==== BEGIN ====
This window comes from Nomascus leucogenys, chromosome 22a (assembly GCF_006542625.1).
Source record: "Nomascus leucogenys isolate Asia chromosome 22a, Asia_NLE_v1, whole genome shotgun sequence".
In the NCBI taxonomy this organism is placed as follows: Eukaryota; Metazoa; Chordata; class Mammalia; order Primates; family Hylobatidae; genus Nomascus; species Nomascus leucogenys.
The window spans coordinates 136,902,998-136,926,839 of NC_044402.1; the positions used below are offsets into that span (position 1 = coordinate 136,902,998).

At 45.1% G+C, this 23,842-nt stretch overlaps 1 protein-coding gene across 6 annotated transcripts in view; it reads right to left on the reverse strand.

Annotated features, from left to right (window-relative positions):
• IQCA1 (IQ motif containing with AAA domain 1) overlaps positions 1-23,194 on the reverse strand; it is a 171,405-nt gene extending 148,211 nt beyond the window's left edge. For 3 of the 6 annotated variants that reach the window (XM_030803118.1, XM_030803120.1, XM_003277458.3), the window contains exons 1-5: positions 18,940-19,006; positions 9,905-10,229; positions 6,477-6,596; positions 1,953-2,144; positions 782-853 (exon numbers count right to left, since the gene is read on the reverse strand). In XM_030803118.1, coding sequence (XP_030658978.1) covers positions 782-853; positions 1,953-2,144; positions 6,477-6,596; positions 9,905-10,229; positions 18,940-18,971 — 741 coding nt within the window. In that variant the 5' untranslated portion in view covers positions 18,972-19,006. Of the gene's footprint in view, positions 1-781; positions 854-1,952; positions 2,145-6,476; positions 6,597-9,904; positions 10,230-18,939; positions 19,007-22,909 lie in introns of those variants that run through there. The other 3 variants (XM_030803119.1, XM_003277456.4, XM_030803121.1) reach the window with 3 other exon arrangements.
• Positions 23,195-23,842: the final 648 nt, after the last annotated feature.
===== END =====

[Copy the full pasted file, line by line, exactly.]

This window comes from Nomascus leucogenys, chromosome 22a (assembly GCF_006542625.1).
Source record: "Nomascus leucogenys isolate Asia chromosome 22a, Asia_NLE_v1, whole genome shotgun sequence".
In the NCBI taxonomy this organism is placed as follows: Eukaryota; Metazoa; Chordata; class Mammalia; order Primates; family Hylobatidae; genus Nomascus; species Nomascus leucogenys.
The window spans coordinates 136,902,998-136,926,839 of NC_044402.1; the positions used below are offsets into that span (position 1 = coordinate 136,902,998).

At 45.1% G+C, this 23,842-nt stretch overlaps 1 protein-coding gene across 6 annotated transcripts in view; it reads right to left on the reverse strand.

Annotated features, from left to right (window-relative positions):
• IQCA1 (IQ motif containing with AAA domain 1) overlaps positions 1-23,194 on the reverse strand; it is a 171,405-nt gene extending 148,211 nt beyond the window's left edge. For 3 of the 6 annotated variants that reach the window (XM_030803118.1, XM_030803120.1, XM_003277458.3), the window contains exons 1-5: positions 18,940-19,006; positions 9,905-10,229; positions 6,477-6,596; positions 1,953-2,144; positions 782-853 (exon numbers count right to left, since the gene is read on the reverse strand). In XM_030803118.1, coding sequence (XP_030658978.1) covers positions 782-853; positions 1,953-2,144; positions 6,477-6,596; positions 9,905-10,229; positions 18,940-18,971 — 741 coding nt within the window. In that variant the 5' untranslated portion in view covers positions 18,972-19,006. Of the gene's footprint in view, positions 1-781; positions 854-1,952; positions 2,145-6,476; positions 6,597-9,904; positions 10,230-18,939; positions 19,007-22,909 lie in introns of those variants that run through there. The other 3 variants (XM_030803119.1, XM_003277456.4, XM_030803121.1) reach the window with 3 other exon arrangements.
• Positions 23,195-23,842: the final 648 nt, after the last annotated feature.